Booster On Soyuz Rocket Malfunctions, Trip To Space Delayed Rachel Martin talks to reporter Matthew Bodner, who's in Moscow, about crew members who were forced to abort the launch of a Soyuz rocket — abandoning a mission to the International Space Station.
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Booster On Soyuz Rocket Malfunctions, Trip To Space Delayed

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Booster On Soyuz Rocket Malfunctions, Trip To Space Delayed

Booster On Soyuz Rocket Malfunctions, Trip To Space Delayed

Booster On Soyuz Rocket Malfunctions, Trip To Space Delayed

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  • <iframe src="https://www.npr.org/player/embed/656484278/656485980" width="100%" height="290" frameborder="0" scrolling="no" title="NPR embedded audio player">
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Rachel Martin talks to reporter Matthew Bodner, who's in Moscow, about crew members who were forced to abort the launch of a Soyuz rocket — abandoning a mission to the International Space Station.

RACHEL MARTIN, HOST:

Crew members were forced to abort the launch of a Soyuz rocket today. The American astronaut and Russian cosmonaut are reported to be in good condition, but the rocket's mission to the International Space Station failed. And Russia's space agency says the program is now suspended. Joining us now with more, reporter Matthew Bodner. He is in Moscow and on the line.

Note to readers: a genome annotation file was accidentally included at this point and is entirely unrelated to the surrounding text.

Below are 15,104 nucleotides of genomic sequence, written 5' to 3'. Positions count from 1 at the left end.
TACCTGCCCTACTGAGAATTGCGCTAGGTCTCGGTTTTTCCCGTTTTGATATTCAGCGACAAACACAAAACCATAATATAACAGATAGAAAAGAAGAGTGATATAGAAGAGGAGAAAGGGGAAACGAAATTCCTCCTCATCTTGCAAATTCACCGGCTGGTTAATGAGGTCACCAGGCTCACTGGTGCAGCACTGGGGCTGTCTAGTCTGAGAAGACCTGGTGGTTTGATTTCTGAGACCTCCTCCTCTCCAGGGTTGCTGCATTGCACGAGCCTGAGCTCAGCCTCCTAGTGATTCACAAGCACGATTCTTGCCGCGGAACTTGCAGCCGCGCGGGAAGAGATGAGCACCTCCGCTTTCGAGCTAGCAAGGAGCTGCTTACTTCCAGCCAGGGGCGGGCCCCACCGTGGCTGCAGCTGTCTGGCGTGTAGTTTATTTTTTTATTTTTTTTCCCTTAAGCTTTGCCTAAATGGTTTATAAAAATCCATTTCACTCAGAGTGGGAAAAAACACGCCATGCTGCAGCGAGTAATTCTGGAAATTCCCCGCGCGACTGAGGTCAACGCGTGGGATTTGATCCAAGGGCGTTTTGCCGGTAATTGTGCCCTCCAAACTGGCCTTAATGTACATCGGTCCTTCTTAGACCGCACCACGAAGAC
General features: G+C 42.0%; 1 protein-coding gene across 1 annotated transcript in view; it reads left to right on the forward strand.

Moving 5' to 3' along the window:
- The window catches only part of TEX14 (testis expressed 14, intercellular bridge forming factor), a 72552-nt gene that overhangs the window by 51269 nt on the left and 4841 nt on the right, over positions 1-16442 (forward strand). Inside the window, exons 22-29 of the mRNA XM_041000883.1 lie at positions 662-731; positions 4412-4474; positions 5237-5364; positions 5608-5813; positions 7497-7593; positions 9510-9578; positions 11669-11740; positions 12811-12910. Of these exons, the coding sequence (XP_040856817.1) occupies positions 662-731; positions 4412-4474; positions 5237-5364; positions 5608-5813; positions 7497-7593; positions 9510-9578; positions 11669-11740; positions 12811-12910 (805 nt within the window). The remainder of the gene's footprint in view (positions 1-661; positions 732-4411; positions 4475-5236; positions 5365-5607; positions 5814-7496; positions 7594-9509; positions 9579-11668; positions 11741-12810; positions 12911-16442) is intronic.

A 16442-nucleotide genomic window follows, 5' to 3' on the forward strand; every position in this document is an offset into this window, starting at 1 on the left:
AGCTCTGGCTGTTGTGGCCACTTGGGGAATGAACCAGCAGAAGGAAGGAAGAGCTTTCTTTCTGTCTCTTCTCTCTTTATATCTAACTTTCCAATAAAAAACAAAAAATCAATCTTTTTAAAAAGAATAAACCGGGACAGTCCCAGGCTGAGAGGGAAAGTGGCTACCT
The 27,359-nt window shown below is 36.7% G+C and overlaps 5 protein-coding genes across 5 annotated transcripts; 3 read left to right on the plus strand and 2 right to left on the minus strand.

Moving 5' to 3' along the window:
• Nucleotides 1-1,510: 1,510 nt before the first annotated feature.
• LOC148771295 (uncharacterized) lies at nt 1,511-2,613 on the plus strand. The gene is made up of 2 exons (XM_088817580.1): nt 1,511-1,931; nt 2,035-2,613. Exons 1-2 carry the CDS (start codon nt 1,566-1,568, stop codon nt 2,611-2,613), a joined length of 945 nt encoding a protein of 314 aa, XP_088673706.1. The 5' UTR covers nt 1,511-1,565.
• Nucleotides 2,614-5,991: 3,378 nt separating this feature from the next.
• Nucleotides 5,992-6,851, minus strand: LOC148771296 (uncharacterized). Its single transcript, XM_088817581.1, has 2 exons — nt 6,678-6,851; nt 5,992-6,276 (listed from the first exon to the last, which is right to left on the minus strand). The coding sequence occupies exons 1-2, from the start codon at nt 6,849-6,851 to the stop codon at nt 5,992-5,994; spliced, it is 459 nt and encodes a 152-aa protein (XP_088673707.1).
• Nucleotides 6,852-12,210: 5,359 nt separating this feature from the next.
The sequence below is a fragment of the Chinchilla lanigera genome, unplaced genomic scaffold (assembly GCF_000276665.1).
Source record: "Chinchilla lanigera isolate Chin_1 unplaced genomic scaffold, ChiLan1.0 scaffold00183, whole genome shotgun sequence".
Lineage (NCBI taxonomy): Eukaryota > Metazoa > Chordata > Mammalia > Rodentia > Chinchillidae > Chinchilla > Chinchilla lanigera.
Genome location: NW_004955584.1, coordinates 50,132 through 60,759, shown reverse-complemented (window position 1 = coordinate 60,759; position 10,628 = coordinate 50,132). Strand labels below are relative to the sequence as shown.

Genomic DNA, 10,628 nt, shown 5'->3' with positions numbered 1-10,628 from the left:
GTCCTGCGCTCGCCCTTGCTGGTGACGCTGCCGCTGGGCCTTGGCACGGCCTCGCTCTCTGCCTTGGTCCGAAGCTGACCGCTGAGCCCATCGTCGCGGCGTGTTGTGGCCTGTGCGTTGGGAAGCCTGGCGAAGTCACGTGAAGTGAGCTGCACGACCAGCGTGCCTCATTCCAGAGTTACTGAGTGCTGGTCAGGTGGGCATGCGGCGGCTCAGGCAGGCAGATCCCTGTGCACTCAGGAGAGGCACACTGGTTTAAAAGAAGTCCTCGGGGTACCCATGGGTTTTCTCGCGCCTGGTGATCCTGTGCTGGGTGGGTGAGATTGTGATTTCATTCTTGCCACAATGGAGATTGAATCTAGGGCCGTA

Matthew, can you - to the degree that you know - explain what went wrong?

MATTHEW BODNER: Sure. So about two minutes into launch, the first-stage boosters on the Soyuz rocket decoupled. And the astronauts aboard the rocket reported vibrations, weightlessness at one point. This was evident from the footage that we could see on the live broadcast - clearly, not something you want to have happen. What happened over the next few minutes is not entirely clear yet. But the engine shut off.

The crew separated from the rocket, and they began what NASA calls a ballistic landing, essentially a very high-speed flight, unpowered, through the atmosphere to what ended up being their landing site. During this time, it wasn't exactly clear what happened to the crew. They were out of communication for a few minutes. But rescue teams have now recovered them, and they're on their way back to the Baikonur Cosmodrome.

MARTIN: I mean, correct me if I'm wrong. But it's my understanding that vessels, for lack of a better word - rockets, shuttles - are going up to the International Space Station on a fairly regular basis uneventfully. Was this a routine mission?

BODNER: This was very much a routine mission. For the past few years, this Soyuz rocket, as it's called, has been the only way to reach the International Space Station. And these flights go off every few months.

MARTIN: Huh.

BODNER: What the problem is is that while this has been going on, Russian rockets of different types have been seeing an increasing frequency of various failure. And officials here have, for a while now, insisted that the manned Soyuzes go through a special certification process, that special care is given to ensure that they remain man-rated, safe for man's flight. So this is a...

MARTIN: Well, let me ask you, Matthew. Let me just ask you, in the seconds remaining, the program has now been suspended. Do we know for how long?

BODNER: That's a good question. Three months at least - we'll see. There's a crew up there right now that only has a vessel that can return no later than December. So they need to find a solution before December, or the future of the ISS program is probably temporarily in jeopardy.

MARTIN: Wow. OK. Reporter Matthew Bodner on the line from Moscow talking about that aborted Soyuz rocket mission to the International Space Station.

Thanks so much, Matthew. We appreciate it.

BODNER: Thank you.

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